3. Without an anesthesiologist available, you may not receive adequate pain management: "When my doctor removed a uterine polyp without anesthesia, it felt like someone was stabbing my uterus with an ice pick," says 36-year-old Amanda Smida, of Fort Collins, Colorado. "I would gladly have gone to the hospital instead had I known the agony that would be involved."

4. Backup help may be insufficient: In the rare event of a serious medical complication requiring more emergency treatment than the office can provide, the biggest danger lies in the minutes before an ambulance arrives, says Arthur A. Levin, director of the Center for Medical Consumers, a New York–based patient advocacy group. But the staff at an unaccredited physician's office may not be trained or experienced in resuscitation care. In 2006 Kimberley Taylor, 53, went into respiratory arrest while having cosmetic surgery in her Tucson doctor's office. When paramedics arrived, they discovered that a breathing tube meant to revive her had erroneously been placed in her esophagus (leading to her stomach) rather than her windpipe. Although they moved the tube and whisked Taylor to the hospital, her brain had been deprived of oxygen for too long, and she died nine days later.

Making the Decision

Even if an office is regulated and all safety standards are in place, OBS is not for everyone—or for every procedure. If you have an underlying respiratory problem—severe asthma or chronic obstructive pulmonary disease, for instance—or sleep apnea or heart disease, you belong in a hospital, Swanson says. OBS is also not appropriate for complex or risky operations like neurosurgery.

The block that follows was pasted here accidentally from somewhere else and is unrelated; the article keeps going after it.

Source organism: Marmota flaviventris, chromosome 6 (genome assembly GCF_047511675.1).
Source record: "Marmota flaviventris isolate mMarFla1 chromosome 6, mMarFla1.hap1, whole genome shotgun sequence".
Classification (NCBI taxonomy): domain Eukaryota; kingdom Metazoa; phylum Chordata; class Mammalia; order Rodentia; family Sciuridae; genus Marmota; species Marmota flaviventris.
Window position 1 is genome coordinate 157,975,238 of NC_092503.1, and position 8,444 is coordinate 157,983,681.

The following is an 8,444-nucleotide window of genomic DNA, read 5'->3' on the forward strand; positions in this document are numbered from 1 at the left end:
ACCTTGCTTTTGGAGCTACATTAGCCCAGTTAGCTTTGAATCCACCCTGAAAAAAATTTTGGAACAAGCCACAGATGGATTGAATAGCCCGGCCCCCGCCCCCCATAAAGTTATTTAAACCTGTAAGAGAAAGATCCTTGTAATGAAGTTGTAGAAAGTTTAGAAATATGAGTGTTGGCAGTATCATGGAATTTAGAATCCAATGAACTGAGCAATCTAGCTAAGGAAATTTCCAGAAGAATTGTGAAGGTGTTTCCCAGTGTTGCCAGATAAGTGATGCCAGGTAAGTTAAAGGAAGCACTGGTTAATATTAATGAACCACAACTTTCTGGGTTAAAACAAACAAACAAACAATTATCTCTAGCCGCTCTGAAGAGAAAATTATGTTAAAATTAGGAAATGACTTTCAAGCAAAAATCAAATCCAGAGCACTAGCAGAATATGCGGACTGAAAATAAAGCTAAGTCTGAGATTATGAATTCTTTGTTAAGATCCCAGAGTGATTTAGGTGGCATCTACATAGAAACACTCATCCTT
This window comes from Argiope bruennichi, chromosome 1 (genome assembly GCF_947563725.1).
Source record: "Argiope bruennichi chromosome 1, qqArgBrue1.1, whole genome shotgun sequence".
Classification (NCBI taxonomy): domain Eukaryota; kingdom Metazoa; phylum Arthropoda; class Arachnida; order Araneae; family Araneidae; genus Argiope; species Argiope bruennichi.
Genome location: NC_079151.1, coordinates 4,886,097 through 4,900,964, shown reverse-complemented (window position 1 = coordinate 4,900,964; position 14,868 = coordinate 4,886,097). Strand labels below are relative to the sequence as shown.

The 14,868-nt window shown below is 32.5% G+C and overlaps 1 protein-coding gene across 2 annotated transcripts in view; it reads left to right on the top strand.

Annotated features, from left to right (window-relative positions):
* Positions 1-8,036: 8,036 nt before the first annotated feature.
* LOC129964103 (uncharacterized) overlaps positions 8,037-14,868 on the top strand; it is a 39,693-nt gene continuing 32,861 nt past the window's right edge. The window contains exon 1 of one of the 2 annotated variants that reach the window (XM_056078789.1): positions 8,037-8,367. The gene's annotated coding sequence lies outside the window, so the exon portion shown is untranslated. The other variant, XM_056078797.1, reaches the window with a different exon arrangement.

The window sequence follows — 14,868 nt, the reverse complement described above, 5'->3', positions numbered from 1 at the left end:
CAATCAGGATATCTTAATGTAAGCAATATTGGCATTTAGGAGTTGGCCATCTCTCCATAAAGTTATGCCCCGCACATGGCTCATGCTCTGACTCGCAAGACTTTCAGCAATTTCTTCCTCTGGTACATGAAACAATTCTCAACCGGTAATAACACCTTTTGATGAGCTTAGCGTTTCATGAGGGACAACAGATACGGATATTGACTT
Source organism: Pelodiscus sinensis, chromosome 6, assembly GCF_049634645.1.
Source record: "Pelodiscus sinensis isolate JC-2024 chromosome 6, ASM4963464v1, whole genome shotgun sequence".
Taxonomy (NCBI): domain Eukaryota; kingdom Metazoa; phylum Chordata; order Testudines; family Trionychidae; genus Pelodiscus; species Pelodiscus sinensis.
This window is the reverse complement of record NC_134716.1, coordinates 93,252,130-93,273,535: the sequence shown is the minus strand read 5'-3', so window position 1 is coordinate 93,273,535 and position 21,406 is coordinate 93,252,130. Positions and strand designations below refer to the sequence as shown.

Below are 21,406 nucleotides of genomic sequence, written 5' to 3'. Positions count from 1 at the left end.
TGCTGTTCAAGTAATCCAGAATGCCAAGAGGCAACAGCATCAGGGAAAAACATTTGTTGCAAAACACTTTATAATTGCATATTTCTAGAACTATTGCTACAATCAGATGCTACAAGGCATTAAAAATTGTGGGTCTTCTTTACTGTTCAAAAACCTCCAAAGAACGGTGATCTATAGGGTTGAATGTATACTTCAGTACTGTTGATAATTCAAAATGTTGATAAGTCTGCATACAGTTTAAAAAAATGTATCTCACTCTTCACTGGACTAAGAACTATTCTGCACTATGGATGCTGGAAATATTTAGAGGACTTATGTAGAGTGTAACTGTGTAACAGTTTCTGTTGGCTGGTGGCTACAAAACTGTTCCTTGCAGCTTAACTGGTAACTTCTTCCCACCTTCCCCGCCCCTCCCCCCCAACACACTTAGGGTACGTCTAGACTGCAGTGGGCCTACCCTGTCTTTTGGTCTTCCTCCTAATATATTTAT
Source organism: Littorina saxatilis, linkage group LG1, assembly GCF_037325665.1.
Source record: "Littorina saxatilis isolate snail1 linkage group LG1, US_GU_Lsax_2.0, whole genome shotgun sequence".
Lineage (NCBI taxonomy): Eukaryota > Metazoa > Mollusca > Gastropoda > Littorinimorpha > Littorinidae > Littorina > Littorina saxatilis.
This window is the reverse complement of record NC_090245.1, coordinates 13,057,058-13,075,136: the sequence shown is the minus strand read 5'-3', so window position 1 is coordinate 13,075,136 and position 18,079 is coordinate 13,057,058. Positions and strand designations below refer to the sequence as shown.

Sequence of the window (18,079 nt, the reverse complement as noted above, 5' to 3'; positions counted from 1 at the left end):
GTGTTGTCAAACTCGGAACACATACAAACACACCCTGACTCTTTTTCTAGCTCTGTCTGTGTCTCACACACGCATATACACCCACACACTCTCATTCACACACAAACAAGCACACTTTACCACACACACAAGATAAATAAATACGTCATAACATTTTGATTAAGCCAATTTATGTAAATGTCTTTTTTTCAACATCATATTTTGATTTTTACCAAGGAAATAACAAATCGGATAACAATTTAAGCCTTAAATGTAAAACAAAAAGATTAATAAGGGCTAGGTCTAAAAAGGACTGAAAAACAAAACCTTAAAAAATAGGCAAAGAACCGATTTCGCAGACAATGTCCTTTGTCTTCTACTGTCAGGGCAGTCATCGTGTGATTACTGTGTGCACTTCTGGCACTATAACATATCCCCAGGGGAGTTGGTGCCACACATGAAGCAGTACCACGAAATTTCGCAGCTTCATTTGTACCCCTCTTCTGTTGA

If you do choose OBS, have a frank conversation with your doctor about the pain involved and her plan to minimize it. A 2007 Canadian review of more than 331,000 colonoscopies in Ontario, where the procedure is not regulated in office settings, found that doctors were three times less likely to complete the procedure when done at their practice. The authors hypothesize that office-based physicians may undersedate patients, resulting in too much discomfort for some to continue.

Still, patients whose doctors follow strict precautions can have a satisfying OBS experience. Until all states decide patient protection comes first, though, it's up to you to do everything you can to ensure that it's a safe one. "You should always ask your physician questions before undergoing surgery," Kulczycki says. "But when the surgery is happening in an office, it's even more crucial to make sure that you're fully informed."

Next: 6 questions you need to ask before undergoing surgery in your doctor's office

As a reminder, always consult your doctor for medical advice and treatment before starting any program.


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